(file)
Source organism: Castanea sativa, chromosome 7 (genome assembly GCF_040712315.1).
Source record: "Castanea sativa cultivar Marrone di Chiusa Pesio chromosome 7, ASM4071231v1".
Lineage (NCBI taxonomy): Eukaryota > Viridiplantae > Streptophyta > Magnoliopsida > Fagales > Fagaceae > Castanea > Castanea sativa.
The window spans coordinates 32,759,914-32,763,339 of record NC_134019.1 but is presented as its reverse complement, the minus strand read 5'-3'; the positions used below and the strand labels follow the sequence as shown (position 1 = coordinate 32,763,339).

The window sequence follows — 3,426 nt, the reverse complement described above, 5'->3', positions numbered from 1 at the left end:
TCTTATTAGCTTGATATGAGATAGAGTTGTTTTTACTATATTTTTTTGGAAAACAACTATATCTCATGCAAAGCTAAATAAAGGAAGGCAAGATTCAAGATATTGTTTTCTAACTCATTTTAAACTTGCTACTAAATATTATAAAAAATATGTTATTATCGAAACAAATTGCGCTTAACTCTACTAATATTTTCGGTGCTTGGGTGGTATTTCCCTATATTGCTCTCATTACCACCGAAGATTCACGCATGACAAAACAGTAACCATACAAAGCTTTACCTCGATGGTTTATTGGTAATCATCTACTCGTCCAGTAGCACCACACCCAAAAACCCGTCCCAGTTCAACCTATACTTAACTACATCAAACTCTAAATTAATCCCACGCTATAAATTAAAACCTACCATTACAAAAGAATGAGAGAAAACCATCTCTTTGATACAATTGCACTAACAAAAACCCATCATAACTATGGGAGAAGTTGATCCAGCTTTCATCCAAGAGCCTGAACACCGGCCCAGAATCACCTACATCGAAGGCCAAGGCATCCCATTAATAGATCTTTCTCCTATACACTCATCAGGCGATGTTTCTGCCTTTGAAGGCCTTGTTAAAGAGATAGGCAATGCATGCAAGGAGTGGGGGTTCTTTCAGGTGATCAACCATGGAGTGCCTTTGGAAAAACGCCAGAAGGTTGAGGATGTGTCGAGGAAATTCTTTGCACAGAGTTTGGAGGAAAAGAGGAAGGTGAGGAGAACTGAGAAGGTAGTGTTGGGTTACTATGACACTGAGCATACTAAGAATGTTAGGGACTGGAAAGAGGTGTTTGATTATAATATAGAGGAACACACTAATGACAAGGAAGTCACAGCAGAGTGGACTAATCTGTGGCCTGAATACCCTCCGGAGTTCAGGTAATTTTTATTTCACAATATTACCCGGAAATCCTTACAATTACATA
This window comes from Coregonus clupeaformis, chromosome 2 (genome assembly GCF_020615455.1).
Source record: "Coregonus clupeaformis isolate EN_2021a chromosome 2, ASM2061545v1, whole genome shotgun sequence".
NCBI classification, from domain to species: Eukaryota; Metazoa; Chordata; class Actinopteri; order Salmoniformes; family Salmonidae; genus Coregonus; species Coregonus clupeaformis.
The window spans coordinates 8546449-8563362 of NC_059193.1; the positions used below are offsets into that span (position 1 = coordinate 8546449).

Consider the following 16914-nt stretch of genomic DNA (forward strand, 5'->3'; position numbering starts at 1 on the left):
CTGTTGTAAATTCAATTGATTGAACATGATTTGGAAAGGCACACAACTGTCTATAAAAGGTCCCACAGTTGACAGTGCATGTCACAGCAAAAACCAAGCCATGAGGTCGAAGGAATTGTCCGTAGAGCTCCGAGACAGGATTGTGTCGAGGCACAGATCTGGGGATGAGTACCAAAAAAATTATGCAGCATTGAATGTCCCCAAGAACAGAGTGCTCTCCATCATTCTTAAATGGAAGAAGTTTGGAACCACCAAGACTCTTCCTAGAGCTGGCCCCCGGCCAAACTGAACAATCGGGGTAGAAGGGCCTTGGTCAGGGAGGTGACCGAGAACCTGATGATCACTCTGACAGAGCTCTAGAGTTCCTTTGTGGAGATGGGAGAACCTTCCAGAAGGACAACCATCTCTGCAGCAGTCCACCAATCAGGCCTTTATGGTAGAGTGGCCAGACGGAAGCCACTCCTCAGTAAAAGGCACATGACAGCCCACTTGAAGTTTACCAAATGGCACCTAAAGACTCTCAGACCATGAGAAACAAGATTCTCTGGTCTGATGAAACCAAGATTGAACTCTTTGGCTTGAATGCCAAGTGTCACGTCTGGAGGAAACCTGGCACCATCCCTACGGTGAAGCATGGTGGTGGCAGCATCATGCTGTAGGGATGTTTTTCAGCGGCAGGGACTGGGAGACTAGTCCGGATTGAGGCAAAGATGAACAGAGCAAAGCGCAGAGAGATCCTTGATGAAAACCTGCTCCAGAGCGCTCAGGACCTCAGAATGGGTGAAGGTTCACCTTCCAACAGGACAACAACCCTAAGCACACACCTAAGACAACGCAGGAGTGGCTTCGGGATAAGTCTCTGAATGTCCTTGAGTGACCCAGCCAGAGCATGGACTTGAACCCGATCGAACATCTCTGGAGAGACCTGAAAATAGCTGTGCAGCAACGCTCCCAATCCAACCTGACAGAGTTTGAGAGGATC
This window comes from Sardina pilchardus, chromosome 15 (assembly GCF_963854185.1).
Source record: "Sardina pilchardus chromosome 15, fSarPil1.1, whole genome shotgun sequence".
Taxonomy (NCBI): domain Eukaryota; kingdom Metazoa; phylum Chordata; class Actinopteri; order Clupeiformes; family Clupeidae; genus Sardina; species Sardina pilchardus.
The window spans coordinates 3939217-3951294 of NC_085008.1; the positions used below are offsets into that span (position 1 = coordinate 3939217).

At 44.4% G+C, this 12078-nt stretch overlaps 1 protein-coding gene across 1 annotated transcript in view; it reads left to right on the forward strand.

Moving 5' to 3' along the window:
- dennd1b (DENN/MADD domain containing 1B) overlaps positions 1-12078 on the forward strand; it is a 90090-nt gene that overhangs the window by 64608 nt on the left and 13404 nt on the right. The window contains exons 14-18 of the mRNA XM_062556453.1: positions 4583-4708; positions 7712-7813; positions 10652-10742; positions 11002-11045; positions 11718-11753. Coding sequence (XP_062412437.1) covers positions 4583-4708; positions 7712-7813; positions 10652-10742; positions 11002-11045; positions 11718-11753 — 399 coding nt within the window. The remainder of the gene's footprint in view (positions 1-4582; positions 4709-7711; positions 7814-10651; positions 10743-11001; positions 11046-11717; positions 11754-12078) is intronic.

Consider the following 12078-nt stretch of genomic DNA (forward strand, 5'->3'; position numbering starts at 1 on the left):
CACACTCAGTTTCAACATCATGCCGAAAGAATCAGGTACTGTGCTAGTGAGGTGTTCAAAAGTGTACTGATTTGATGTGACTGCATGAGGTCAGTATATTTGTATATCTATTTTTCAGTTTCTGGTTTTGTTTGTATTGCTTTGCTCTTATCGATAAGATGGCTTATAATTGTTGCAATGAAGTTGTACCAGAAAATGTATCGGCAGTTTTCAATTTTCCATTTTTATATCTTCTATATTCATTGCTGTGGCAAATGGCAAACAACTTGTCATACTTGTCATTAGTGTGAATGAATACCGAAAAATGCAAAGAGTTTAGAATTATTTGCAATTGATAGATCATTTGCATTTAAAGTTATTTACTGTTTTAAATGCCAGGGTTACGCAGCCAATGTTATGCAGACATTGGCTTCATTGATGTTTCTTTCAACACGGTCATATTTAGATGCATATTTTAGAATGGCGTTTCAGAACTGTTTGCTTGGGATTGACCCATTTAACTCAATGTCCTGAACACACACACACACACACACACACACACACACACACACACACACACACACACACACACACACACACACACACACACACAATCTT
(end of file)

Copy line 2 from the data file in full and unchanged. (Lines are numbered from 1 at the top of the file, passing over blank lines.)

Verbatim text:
Source record: "Castanea sativa cultivar Marrone di Chiusa Pesio chromosome 7, ASM4071231v1".